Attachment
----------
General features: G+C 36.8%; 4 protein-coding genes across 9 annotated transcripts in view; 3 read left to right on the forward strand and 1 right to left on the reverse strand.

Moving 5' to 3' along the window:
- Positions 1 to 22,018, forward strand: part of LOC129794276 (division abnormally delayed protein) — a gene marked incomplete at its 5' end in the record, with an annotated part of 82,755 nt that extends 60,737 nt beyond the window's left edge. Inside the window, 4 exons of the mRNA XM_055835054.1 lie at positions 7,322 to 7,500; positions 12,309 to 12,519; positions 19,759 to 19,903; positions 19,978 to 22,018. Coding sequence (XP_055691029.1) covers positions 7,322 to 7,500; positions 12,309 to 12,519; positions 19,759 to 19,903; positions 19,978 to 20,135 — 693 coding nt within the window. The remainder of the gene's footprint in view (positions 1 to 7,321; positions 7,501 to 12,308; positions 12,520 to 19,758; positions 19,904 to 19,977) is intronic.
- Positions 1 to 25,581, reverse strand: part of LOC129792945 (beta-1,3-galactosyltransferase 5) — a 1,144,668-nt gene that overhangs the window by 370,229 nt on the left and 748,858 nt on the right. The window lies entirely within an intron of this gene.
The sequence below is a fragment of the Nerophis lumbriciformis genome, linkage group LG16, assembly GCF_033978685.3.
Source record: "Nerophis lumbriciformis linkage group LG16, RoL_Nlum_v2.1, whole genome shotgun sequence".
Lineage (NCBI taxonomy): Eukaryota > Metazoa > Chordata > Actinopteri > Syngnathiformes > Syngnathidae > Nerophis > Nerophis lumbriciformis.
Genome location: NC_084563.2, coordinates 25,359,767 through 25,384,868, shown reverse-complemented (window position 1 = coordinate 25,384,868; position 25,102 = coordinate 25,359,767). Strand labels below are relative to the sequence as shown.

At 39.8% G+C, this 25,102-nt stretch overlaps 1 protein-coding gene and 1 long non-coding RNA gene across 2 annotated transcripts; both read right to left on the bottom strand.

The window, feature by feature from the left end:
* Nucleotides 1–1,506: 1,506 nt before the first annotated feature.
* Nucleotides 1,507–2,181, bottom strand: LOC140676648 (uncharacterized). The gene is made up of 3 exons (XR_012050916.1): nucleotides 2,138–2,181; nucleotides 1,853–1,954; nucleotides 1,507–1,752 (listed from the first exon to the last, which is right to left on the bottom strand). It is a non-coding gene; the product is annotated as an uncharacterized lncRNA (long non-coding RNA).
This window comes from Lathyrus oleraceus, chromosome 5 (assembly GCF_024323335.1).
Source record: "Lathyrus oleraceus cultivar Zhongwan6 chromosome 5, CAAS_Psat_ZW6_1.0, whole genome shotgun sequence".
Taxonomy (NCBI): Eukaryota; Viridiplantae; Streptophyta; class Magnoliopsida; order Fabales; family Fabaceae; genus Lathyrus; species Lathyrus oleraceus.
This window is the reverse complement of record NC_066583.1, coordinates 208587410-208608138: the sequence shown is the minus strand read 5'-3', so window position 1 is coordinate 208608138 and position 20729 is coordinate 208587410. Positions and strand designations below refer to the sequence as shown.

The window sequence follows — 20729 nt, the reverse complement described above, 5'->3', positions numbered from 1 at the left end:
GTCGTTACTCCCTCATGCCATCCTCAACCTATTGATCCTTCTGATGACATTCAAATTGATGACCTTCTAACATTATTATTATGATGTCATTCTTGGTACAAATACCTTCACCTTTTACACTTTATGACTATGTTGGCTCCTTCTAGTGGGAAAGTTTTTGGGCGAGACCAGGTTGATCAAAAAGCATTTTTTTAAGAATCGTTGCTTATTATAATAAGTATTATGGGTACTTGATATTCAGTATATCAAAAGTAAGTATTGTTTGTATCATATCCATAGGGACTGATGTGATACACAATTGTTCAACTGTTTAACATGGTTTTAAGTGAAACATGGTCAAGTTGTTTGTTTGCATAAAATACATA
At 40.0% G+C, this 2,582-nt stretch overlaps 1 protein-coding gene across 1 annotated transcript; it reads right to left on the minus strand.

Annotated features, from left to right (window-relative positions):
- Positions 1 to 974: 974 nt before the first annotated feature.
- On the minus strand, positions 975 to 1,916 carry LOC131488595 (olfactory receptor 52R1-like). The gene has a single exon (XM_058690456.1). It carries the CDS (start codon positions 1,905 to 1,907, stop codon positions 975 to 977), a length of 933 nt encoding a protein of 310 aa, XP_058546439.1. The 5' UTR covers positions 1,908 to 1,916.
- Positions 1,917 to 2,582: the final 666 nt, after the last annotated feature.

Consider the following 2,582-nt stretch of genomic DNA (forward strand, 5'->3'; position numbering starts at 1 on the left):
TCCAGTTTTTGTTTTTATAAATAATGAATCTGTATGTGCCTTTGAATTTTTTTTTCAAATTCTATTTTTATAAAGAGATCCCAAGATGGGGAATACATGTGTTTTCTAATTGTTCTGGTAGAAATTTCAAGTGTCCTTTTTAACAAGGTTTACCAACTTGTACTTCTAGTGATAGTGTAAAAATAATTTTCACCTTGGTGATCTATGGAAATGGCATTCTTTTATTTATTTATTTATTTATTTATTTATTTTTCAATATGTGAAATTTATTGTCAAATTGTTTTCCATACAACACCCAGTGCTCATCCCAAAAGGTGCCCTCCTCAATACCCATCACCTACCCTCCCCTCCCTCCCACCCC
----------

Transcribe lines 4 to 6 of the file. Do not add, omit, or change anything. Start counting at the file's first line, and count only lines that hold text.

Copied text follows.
- Positions 1 to 25,581, reverse strand: part of LOC129792945 (beta-1,3-galactosyltransferase 5) — a 1,144,668-nt gene that overhangs the window by 370,229 nt on the left and 748,858 nt on the right. The window lies entirely within an intron of this gene.
The sequence below is a fragment of the Nerophis lumbriciformis genome, linkage group LG16, assembly GCF_033978685.3.
Source record: "Nerophis lumbriciformis linkage group LG16, RoL_Nlum_v2.1, whole genome shotgun sequence".